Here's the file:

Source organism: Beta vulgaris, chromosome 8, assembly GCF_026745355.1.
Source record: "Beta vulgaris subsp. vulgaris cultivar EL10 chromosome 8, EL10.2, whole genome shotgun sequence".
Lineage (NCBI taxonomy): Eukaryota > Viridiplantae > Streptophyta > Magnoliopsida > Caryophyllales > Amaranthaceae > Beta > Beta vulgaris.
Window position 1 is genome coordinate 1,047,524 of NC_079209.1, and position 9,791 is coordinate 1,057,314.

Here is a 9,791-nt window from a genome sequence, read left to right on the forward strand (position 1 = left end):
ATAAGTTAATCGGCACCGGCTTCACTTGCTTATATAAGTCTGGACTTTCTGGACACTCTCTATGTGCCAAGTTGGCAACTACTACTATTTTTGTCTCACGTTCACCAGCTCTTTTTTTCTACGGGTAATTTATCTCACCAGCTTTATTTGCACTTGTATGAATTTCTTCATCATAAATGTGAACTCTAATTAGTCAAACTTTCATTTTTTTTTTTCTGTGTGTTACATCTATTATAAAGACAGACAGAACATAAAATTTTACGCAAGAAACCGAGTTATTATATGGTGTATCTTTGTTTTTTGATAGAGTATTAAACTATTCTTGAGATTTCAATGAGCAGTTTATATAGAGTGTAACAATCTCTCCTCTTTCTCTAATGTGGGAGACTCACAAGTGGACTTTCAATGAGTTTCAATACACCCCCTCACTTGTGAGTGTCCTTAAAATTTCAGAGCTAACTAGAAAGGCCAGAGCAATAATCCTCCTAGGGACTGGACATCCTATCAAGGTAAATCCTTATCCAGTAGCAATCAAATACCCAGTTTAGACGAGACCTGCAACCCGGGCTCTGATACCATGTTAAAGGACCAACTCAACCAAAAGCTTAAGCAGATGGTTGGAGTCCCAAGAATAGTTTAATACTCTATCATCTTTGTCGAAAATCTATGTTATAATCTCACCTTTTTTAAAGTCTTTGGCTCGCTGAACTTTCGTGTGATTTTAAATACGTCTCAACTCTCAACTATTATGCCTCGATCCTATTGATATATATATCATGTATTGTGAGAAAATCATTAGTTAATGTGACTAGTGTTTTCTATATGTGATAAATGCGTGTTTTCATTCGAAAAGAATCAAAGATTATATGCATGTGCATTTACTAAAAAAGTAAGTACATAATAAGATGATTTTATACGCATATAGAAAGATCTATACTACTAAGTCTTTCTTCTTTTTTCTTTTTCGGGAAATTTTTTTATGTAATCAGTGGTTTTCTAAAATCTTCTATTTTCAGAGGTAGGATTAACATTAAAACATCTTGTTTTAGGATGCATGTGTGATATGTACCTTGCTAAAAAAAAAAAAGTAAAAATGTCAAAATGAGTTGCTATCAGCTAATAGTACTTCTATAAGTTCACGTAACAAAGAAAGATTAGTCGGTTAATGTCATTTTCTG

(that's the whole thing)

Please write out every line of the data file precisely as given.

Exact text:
Source organism: Beta vulgaris, chromosome 8, assembly GCF_026745355.1.
Source record: "Beta vulgaris subsp. vulgaris cultivar EL10 chromosome 8, EL10.2, whole genome shotgun sequence".
Lineage (NCBI taxonomy): Eukaryota > Viridiplantae > Streptophyta > Magnoliopsida > Caryophyllales > Amaranthaceae > Beta > Beta vulgaris.
Window position 1 is genome coordinate 1,047,524 of NC_079209.1, and position 9,791 is coordinate 1,057,314.

Here is a 9,791-nt window from a genome sequence, read left to right on the forward strand (position 1 = left end):
ATAAGTTAATCGGCACCGGCTTCACTTGCTTATATAAGTCTGGACTTTCTGGACACTCTCTATGTGCCAAGTTGGCAACTACTACTATTTTTGTCTCACGTTCACCAGCTCTTTTTTTCTACGGGTAATTTATCTCACCAGCTTTATTTGCACTTGTATGAATTTCTTCATCATAAATGTGAACTCTAATTAGTCAAACTTTCATTTTTTTTTTTCTGTGTGTTACATCTATTATAAAGACAGACAGAACATAAAATTTTACGCAAGAAACCGAGTTATTATATGGTGTATCTTTGTTTTTTGATAGAGTATTAAACTATTCTTGAGATTTCAATGAGCAGTTTATATAGAGTGTAACAATCTCTCCTCTTTCTCTAATGTGGGAGACTCACAAGTGGACTTTCAATGAGTTTCAATACACCCCCTCACTTGTGAGTGTCCTTAAAATTTCAGAGCTAACTAGAAAGGCCAGAGCAATAATCCTCCTAGGGACTGGACATCCTATCAAGGTAAATCCTTATCCAGTAGCAATCAAATACCCAGTTTAGACGAGACCTGCAACCCGGGCTCTGATACCATGTTAAAGGACCAACTCAACCAAAAGCTTAAGCAGATGGTTGGAGTCCCAAGAATAGTTTAATACTCTATCATCTTTGTCGAAAATCTATGTTATAATCTCACCTTTTTTAAAGTCTTTGGCTCGCTGAACTTTCGTGTGATTTTAAATACGTCTCAACTCTCAACTATTATGCCTCGATCCTATTGATATATATATCATGTATTGTGAGAAAATCATTAGTTAATGTGACTAGTGTTTTCTATATGTGATAAATGCGTGTTTTCATTCGAAAAGAATCAAAGATTATATGCATGTGCATTTACTAAAAAAGTAAGTACATAATAAGATGATTTTATACGCATATAGAAAGATCTATACTACTAAGTCTTTCTTCTTTTTTCTTTTTCGGGAAATTTTTTTATGTAATCAGTGGTTTTCTAAAATCTTCTATTTTCAGAGGTAGGATTAACATTAAAACATCTTGTTTTAGGATGCATGTGTGATATGTACCTTGCTAAAAAAAAAAAAGTAAAAATGTCAAAATGAGTTGCTATCAGCTAATAGTACTTCTATAAGTTCACGTAACAAAGAAAGATTAGTCGGTTAATGTCATTTTCTG